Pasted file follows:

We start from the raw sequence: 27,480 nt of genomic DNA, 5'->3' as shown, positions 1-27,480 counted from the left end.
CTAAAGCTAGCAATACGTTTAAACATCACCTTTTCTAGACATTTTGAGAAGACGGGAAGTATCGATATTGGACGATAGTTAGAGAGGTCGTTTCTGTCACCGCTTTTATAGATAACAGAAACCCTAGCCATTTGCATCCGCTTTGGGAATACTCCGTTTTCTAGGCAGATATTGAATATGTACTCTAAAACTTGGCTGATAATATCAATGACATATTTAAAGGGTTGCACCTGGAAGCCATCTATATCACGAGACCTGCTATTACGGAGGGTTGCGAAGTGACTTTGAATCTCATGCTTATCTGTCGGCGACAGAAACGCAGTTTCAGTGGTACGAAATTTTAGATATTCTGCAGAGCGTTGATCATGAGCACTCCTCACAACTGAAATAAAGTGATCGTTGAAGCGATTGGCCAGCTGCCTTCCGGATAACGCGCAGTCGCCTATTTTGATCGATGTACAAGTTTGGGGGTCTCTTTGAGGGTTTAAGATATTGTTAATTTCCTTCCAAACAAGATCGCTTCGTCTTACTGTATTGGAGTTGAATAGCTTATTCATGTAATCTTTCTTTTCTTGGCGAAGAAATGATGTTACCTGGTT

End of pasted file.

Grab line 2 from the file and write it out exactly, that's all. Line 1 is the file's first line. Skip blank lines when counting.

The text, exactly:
CTAAAGCTAGCAATACGTTTAAACATCACCTTTTCTAGACATTTTGAGAAGACGGGAAGTATCGATATTGGACGATAGTTAGAGAGGTCGTTTCTGTCACCGCTTTTATAGATAACAGAAACCCTAGCCATTTGCATCCGCTTTGGGAATACTCCGTTTTCTAGGCAGATATTGAATATGTACTCTAAAACTTGGCTGATAATATCAATGACATATTTAAAGGGTTGCACCTGGAAGCCATCTATATCACGAGACCTGCTATTACGGAGGGTTGCGAAGTGACTTTGAATCTCATGCTTATCTGTCGGCGACAGAAACGCAGTTTCAGTGGTACGAAATTTTAGATATTCTGCAGAGCGTTGATCATGAGCACTCCTCACAACTGAAATAAAGTGATCGTTGAAGCGATTGGCCAGCTGCCTTCCGGATAACGCGCAGTCGCCTATTTTGATCGATGTACAAGTTTGGGGGTCTCTTTGAGGGTTTAAGATATTGTTAATTTCCTTCCAAACAAGATCGCTTCGTCTTACTGTATTGGAGTTGAATAGCTTATTCATGTAATCTTTCTTTTCTTGGCGAAGAAATGATGTTACCTGGTT